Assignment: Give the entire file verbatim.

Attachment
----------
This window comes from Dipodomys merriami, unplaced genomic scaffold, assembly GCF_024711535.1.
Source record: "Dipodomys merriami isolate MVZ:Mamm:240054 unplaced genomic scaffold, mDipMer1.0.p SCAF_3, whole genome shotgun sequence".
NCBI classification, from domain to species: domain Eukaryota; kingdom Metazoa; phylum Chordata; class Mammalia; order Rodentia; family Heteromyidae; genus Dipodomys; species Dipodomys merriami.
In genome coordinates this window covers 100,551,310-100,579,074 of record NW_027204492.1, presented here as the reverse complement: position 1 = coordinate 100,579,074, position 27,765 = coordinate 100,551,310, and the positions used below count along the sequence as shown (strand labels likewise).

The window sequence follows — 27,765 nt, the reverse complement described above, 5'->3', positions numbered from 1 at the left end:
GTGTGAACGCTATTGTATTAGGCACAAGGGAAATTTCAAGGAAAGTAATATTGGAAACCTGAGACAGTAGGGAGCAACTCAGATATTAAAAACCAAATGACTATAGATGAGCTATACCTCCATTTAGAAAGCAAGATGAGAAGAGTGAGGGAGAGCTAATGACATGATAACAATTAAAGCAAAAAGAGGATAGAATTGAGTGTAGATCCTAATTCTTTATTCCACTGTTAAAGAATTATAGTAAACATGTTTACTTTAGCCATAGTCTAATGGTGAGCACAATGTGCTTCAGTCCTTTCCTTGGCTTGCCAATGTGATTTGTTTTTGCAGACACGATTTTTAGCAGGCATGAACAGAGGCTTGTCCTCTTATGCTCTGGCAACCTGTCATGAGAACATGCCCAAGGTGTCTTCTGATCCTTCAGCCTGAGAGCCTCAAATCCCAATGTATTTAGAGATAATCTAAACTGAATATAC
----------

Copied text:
This window comes from Dipodomys merriami, unplaced genomic scaffold, assembly GCF_024711535.1.
Source record: "Dipodomys merriami isolate MVZ:Mamm:240054 unplaced genomic scaffold, mDipMer1.0.p SCAF_3, whole genome shotgun sequence".
NCBI classification, from domain to species: domain Eukaryota; kingdom Metazoa; phylum Chordata; class Mammalia; order Rodentia; family Heteromyidae; genus Dipodomys; species Dipodomys merriami.
In genome coordinates this window covers 100,551,310-100,579,074 of record NW_027204492.1, presented here as the reverse complement: position 1 = coordinate 100,579,074, position 27,765 = coordinate 100,551,310, and the positions used below count along the sequence as shown (strand labels likewise).

The window sequence follows — 27,765 nt, the reverse complement described above, 5'->3', positions numbered from 1 at the left end:
GTGTGAACGCTATTGTATTAGGCACAAGGGAAATTTCAAGGAAAGTAATATTGGAAACCTGAGACAGTAGGGAGCAACTCAGATATTAAAAACCAAATGACTATAGATGAGCTATACCTCCATTTAGAAAGCAAGATGAGAAGAGTGAGGGAGAGCTAATGACATGATAACAATTAAAGCAAAAAGAGGATAGAATTGAGTGTAGATCCTAATTCTTTATTCCACTGTTAAAGAATTATAGTAAACATGTTTACTTTAGCCATAGTCTAATGGTGAGCACAATGTGCTTCAGTCCTTTCCTTGGCTTGCCAATGTGATTTGTTTTTGCAGACACGATTTTTAGCAGGCATGAACAGAGGCTTGTCCTCTTATGCTCTGGCAACCTGTCATGAGAACATGCCCAAGGTGTCTTCTGATCCTTCAGCCTGAGAGCCTCAAATCCCAATGTATTTAGAGATAATCTAAACTGAATATAC